Affiliations: [a] Clinical Health and Nutrition Centre (CHANCE), School of Science, Institute of Technology (IT) Sligo, Ireland
| [b] Neuroplasticity Research Group, Clinical Health and Nutrition Centre (CHANCE), School of Science, Institute of Technology (IT) Sligo, Ireland
| [c] Vision and Eye Research Unit, School of Medicine, Anglia Ruskin University, Cambridge, UK
| [d] Center for Human Movement Sciences, University of Groningen, University Medical Center Groningen, Groningen, The Netherlands
Corresponding author: Dr Kenneth Monaghan, Director, Clinical Health and Nutrition Centre (CHANCE), Neuroplasticity Research Group, School of Science, Institute of Technology (IT) Sligo, Ireland. Tel.: +353 719155222; E-mail: [email protected].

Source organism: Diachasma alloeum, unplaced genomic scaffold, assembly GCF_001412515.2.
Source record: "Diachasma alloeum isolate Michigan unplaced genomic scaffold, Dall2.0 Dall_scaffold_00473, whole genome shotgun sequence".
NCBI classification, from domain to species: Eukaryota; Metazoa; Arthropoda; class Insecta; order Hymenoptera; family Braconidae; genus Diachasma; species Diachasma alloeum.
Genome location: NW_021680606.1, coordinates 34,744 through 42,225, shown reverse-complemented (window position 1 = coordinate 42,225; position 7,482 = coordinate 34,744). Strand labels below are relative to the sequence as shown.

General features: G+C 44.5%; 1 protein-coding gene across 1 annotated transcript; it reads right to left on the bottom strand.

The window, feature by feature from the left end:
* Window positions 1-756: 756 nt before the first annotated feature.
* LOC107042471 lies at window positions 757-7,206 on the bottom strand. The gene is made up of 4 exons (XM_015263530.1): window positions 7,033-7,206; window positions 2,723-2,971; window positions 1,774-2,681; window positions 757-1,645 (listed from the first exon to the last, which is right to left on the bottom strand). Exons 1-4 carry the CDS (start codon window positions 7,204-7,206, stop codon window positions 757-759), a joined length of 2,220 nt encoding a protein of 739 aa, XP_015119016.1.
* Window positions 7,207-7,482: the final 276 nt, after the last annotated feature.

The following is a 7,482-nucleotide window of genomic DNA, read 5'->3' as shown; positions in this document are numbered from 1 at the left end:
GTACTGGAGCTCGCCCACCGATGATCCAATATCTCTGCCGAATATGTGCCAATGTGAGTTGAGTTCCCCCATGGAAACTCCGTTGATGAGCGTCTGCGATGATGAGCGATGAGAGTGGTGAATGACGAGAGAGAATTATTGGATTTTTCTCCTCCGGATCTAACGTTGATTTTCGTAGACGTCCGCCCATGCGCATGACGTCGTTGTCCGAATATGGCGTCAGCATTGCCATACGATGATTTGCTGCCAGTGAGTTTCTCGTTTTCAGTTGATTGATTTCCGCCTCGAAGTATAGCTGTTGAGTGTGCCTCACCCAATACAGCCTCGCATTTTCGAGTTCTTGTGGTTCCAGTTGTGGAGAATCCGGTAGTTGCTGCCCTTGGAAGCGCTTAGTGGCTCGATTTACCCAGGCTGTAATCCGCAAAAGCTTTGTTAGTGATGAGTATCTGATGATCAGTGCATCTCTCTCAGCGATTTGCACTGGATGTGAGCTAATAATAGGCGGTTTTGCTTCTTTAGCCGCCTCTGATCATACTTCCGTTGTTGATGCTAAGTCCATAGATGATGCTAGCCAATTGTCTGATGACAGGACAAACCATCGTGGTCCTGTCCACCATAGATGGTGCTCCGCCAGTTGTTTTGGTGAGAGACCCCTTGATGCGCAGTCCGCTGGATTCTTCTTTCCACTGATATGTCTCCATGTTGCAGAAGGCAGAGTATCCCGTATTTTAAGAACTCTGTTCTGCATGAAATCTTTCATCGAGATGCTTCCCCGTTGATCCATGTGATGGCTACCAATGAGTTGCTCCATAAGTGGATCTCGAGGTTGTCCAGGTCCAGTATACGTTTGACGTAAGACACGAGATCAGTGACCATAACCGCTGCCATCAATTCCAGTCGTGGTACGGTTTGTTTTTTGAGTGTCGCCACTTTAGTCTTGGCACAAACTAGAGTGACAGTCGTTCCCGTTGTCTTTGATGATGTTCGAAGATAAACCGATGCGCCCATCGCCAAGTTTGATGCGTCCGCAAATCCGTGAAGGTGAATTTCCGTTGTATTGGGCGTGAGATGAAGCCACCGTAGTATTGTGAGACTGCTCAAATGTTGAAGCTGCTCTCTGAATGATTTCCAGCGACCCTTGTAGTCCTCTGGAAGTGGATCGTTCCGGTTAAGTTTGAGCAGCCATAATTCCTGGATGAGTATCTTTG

Abstract: Unilateral resistance training not only strengthens muscles on the trained side but also the homologous muscles on the untrained side. This phenomenon is called cross-education and was first observed in 1894. Since then, many studies have been conducted in neurologically intact persons but the potential of cross-education for people with unilateral orthopaedic and neurological impairments remains largely unexplored. In this commentary, we highlight the potential of cross-education in the rehabilitation after stroke. Current clinical practice in stroke rehabilitation is to train the more-affected side but people with a severe hemiparesis are often not able to train this side due to muscle weakness and limited range of motion. Resistance training of the less-affected side might be a great tool to improve muscle strength and motor function of the more-affected side. Mirror therapy, where a mirror reflection of the less-affected side creates the illusion that the more affected side is exercising, could even further augment these cross-education benefits. Three functional networks (i.e., attentional resources, the mirror-neuron system, and the motor network) play a role in cross-education with and without a mirror and induce neuroplasticity in the brain that can help people who have had a stroke in their recovery. The use of inter-limb mechanisms in the rehabilitation from unilateral impairments has to be exploited further and should be incorporated in the standard protocols for neurologic and musculoskeletal rehabilitation.